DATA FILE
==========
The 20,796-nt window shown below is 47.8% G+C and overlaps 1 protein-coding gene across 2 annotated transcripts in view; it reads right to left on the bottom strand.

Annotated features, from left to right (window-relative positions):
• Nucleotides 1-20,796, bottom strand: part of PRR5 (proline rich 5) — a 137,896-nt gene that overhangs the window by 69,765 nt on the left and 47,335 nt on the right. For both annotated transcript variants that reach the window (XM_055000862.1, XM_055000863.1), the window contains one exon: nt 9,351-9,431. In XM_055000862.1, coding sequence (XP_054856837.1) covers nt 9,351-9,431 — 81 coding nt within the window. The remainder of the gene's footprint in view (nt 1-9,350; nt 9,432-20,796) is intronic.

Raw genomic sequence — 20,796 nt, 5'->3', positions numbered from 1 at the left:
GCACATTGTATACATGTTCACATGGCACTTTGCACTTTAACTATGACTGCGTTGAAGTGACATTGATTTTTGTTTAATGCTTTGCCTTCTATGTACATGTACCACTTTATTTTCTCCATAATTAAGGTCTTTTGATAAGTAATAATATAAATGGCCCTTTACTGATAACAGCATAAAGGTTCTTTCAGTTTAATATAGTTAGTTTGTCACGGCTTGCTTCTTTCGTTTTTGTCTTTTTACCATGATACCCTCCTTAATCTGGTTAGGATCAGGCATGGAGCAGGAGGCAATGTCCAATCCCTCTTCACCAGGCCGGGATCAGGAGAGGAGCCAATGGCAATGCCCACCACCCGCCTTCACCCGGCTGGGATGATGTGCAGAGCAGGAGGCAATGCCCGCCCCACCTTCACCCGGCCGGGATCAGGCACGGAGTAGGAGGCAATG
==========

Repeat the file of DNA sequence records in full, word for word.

The 20,796-nt window shown below is 47.8% G+C and overlaps 1 protein-coding gene across 2 annotated transcripts in view; it reads right to left on the bottom strand.

Annotated features, from left to right (window-relative positions):
• Nucleotides 1-20,796, bottom strand: part of PRR5 (proline rich 5) — a 137,896-nt gene that overhangs the window by 69,765 nt on the left and 47,335 nt on the right. For both annotated transcript variants that reach the window (XM_055000862.1, XM_055000863.1), the window contains one exon: nt 9,351-9,431. In XM_055000862.1, coding sequence (XP_054856837.1) covers nt 9,351-9,431 — 81 coding nt within the window. The remainder of the gene's footprint in view (nt 1-9,350; nt 9,432-20,796) is intronic.

Raw genomic sequence — 20,796 nt, 5'->3', positions numbered from 1 at the left:
GCACATTGTATACATGTTCACATGGCACTTTGCACTTTAACTATGACTGCGTTGAAGTGACATTGATTTTTGTTTAATGCTTTGCCTTCTATGTACATGTACCACTTTATTTTCTCCATAATTAAGGTCTTTTGATAAGTAATAATATAAATGGCCCTTTACTGATAACAGCATAAAGGTTCTTTCAGTTTAATATAGTTAGTTTGTCACGGCTTGCTTCTTTCGTTTTTGTCTTTTTACCATGATACCCTCCTTAATCTGGTTAGGATCAGGCATGGAGCAGGAGGCAATGTCCAATCCCTCTTCACCAGGCCGGGATCAGGAGAGGAGCCAATGGCAATGCCCACCACCCGCCTTCACCCGGCTGGGATGATGTGCAGAGCAGGAGGCAATGCCCGCCCCACCTTCACCCGGCCGGGATCAGGCACGGAGTAGGAGGCAATG